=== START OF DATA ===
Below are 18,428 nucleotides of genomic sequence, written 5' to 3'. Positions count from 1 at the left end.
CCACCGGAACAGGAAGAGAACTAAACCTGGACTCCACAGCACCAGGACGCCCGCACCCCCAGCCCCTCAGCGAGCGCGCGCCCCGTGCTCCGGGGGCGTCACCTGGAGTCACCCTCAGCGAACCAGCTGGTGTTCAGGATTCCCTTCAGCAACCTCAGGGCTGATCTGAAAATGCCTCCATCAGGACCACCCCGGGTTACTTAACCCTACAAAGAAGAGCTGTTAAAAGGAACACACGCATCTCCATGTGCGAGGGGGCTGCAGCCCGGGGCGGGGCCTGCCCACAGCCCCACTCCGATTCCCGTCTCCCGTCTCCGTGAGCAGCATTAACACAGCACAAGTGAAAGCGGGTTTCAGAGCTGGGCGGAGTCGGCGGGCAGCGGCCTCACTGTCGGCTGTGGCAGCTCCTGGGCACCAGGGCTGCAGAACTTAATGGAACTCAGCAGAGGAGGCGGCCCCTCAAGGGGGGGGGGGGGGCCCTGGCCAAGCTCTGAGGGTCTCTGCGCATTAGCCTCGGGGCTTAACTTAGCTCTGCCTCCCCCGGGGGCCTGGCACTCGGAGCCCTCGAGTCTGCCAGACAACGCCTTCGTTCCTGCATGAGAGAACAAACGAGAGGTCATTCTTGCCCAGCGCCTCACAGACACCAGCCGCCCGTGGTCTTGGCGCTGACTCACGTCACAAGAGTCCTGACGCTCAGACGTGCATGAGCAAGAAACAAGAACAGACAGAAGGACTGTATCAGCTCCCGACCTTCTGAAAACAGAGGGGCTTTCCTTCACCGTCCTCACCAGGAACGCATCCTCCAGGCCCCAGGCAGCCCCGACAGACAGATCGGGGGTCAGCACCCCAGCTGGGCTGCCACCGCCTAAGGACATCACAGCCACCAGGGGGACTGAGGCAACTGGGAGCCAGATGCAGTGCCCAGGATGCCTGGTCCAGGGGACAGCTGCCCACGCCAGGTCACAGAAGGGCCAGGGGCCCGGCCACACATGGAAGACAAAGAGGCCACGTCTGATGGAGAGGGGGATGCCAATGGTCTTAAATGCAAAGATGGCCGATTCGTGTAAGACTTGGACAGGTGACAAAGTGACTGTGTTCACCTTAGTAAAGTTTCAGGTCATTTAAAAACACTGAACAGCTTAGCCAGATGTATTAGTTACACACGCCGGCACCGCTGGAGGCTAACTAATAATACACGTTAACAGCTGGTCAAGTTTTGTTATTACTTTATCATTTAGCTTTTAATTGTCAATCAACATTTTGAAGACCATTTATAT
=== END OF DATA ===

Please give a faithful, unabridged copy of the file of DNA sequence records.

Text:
Below are 18,428 nucleotides of genomic sequence, written 5' to 3'. Positions count from 1 at the left end.
CCACCGGAACAGGAAGAGAACTAAACCTGGACTCCACAGCACCAGGACGCCCGCACCCCCAGCCCCTCAGCGAGCGCGCGCCCCGTGCTCCGGGGGCGTCACCTGGAGTCACCCTCAGCGAACCAGCTGGTGTTCAGGATTCCCTTCAGCAACCTCAGGGCTGATCTGAAAATGCCTCCATCAGGACCACCCCGGGTTACTTAACCCTACAAAGAAGAGCTGTTAAAAGGAACACACGCATCTCCATGTGCGAGGGGGCTGCAGCCCGGGGCGGGGCCTGCCCACAGCCCCACTCCGATTCCCGTCTCCCGTCTCCGTGAGCAGCATTAACACAGCACAAGTGAAAGCGGGTTTCAGAGCTGGGCGGAGTCGGCGGGCAGCGGCCTCACTGTCGGCTGTGGCAGCTCCTGGGCACCAGGGCTGCAGAACTTAATGGAACTCAGCAGAGGAGGCGGCCCCTCAAGGGGGGGGGGGGGGCCCTGGCCAAGCTCTGAGGGTCTCTGCGCATTAGCCTCGGGGCTTAACTTAGCTCTGCCTCCCCCGGGGGCCTGGCACTCGGAGCCCTCGAGTCTGCCAGACAACGCCTTCGTTCCTGCATGAGAGAACAAACGAGAGGTCATTCTTGCCCAGCGCCTCACAGACACCAGCCGCCCGTGGTCTTGGCGCTGACTCACGTCACAAGAGTCCTGACGCTCAGACGTGCATGAGCAAGAAACAAGAACAGACAGAAGGACTGTATCAGCTCCCGACCTTCTGAAAACAGAGGGGCTTTCCTTCACCGTCCTCACCAGGAACGCATCCTCCAGGCCCCAGGCAGCCCCGACAGACAGATCGGGGGTCAGCACCCCAGCTGGGCTGCCACCGCCTAAGGACATCACAGCCACCAGGGGGACTGAGGCAACTGGGAGCCAGATGCAGTGCCCAGGATGCCTGGTCCAGGGGACAGCTGCCCACGCCAGGTCACAGAAGGGCCAGGGGCCCGGCCACACATGGAAGACAAAGAGGCCACGTCTGATGGAGAGGGGGATGCCAATGGTCTTAAATGCAAAGATGGCCGATTCGTGTAAGACTTGGACAGGTGACAAAGTGACTGTGTTCACCTTAGTAAAGTTTCAGGTCATTTAAAAACACTGAACAGCTTAGCCAGATGTATTAGTTACACACGCCGGCACCGCTGGAGGCTAACTAATAATACACGTTAACAGCTGGTCAAGTTTTGTTATTACTTTATCATTTAGCTTTTAATTGTCAATCAACATTTTGAAGACCATTTATAT